Aurora is a concept house focusing on flexibility, sustainability, and self-sufficiency. Aurora is designed with the user in mind. Everything revolves around flexible living; focusing on the community created by the users. The layout of Aurora originates from the traditional Sìhéyuàn constructions creating a courtyard meant for outdoor living.
Aurora is a house divided into several blocks making it possible to house different constellations of users (see Figure 1). Aurora could house a nuclear family with a tenant, three generations living together or three individual couples or singles living together.
The flexible layout of Aurora contributes to social and economic sustainability, which helps improve and sustain the living standards of the users.
Aurora’s grand focus is the users and their well-being; not only socially but physically. The indoor environment of Aurora is designed to make sure that the users will live in the best possible living conditions without worrying of the outdoor air-quality. Besides the indoor environment of Aurora, the layout of the house encourages users to interact - lowering loneliness and derived health risks.
Based on the current development of household types in China, Aurora is designed to accommodate multiple household constellations. According to recent studies the nuclear family is a growing marked in China why this is the focus of the concept. The price for land and the construction cost in China is very high making it impossible for the average family to build and own their own house. The Solar Decathlon China 2021 asks for a 140 m2 house, which makes the nuclear family not seem as the perfect client. The solution to this problem is to combine families. Families living together across generations has been huge in China for centuries but has been declining over the last 10 years. And the population of singles living alone is a growing trend. To make Aurora more affordable and to mitigate solitude in the society, Aurora is designed as a 1½ house – meaning a house fitting one and a half family, creating its own community.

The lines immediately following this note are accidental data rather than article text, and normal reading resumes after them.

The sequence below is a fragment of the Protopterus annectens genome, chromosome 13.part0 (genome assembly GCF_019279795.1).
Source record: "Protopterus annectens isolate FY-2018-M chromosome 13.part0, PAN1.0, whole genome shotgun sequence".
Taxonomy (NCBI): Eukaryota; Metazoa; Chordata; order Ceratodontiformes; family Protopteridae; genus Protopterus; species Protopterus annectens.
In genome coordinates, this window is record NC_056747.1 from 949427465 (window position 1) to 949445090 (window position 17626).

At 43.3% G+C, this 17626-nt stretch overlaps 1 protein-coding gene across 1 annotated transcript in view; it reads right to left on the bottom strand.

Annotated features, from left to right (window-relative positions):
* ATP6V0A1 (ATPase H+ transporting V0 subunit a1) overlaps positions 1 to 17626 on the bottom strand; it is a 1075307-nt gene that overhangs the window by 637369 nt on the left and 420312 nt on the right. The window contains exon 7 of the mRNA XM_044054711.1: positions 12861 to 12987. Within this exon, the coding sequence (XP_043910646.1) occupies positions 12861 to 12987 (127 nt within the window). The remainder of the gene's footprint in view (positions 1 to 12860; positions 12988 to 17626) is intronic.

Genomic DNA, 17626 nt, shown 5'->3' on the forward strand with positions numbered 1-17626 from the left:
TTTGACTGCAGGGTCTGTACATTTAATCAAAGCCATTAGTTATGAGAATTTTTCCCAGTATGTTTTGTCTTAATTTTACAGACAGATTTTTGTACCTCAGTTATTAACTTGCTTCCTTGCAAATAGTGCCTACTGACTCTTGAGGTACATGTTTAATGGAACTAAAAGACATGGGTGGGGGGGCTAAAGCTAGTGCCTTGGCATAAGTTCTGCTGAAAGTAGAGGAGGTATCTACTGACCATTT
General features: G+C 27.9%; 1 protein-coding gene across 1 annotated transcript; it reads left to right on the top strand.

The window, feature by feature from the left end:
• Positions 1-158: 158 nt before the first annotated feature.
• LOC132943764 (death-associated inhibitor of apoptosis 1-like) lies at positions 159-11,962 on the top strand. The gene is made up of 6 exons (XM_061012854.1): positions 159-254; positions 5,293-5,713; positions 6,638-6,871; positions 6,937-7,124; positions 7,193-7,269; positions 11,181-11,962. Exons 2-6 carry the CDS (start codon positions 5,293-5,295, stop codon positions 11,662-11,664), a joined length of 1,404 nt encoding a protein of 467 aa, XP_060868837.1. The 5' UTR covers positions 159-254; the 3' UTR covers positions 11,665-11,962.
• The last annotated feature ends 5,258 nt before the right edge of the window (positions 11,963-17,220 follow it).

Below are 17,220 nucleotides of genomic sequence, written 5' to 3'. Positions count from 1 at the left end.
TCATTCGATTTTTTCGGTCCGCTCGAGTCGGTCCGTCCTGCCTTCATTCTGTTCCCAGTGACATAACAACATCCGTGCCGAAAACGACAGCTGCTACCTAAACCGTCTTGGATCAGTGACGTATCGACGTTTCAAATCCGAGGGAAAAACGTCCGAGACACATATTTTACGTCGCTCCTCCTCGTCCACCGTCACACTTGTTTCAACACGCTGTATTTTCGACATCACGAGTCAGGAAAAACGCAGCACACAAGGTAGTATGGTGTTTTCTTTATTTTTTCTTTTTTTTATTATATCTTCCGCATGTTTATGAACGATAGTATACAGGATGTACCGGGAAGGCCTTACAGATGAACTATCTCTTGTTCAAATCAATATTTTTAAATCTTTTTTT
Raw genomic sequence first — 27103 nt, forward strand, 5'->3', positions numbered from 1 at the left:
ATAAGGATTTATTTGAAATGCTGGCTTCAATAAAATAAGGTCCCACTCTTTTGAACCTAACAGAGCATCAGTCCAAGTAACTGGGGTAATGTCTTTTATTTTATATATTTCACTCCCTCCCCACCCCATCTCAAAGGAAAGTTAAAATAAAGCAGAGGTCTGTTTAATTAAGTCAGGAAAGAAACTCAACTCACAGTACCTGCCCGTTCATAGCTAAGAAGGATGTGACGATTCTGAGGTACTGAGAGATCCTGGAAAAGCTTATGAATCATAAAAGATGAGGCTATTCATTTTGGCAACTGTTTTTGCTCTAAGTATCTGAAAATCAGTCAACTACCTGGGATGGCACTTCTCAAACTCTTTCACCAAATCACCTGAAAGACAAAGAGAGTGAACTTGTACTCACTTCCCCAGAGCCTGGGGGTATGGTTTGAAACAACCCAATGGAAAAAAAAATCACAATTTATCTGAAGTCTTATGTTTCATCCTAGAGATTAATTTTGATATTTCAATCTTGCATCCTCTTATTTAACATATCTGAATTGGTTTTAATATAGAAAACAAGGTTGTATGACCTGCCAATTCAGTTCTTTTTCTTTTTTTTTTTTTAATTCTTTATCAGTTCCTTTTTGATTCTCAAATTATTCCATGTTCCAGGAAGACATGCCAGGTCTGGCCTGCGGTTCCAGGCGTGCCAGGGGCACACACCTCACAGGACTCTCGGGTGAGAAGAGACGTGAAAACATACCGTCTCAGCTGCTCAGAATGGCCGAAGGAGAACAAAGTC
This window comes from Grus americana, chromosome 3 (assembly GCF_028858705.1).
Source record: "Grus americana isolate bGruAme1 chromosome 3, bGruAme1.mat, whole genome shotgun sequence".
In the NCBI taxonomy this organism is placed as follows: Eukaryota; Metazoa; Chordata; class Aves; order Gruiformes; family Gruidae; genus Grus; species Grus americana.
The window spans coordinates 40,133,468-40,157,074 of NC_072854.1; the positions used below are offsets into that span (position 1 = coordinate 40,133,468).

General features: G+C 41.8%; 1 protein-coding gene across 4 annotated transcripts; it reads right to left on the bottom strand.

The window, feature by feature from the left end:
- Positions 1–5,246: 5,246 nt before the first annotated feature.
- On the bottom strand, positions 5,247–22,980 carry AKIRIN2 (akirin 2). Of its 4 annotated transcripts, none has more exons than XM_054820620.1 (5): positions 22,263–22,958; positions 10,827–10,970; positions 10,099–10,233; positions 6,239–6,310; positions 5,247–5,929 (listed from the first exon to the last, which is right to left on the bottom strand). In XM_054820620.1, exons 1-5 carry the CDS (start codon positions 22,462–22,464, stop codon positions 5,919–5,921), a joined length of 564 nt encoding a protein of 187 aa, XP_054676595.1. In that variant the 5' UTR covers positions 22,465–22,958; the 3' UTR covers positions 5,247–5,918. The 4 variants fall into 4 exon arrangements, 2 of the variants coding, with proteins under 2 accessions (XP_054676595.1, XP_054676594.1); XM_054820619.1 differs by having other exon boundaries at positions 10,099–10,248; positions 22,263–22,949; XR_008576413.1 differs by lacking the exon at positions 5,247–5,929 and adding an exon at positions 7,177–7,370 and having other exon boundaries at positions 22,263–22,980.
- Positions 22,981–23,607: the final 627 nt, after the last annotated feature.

Aurora fits in to the suburban areas of the outskirts of Zhangjiakou. Here, in the suburban areas, most of the houses are one-story homes housing single families. The idea with Aurora is to fit in visually but introduce the concept of community living; making it possible for multiple families to live in Aurora. The targeted areas feature a vast majority of townhouses, why Aurora will be produced as a one-story building as well.
The project aims to combine the practicality and efficiency of the existing dense suburban townhouse configuration with traditional Chinese architecture, expressed through the centred courtyard amongst other aesthetic features.
The shape and design of the roof structure is an homage to traditional Chinese architecture meanwhile it utilizes sun exposure during the day and throughout the seasons of the year, in order to sustain the users without help from the national power grid. Furthermore, the roof is an incorporated part of the rainwater harvesting system, reducing the consumption of water from the regional reserves.
Sustainability is embodied through the material choices, resource consumption awareness and energy systems implemented in the house, but more importantly it is an inherent part of the lifestyle that the design promotes. The flexible layout of the house aims to utilize space and to be adaptable to the changes of family constellations throughout a lifetime.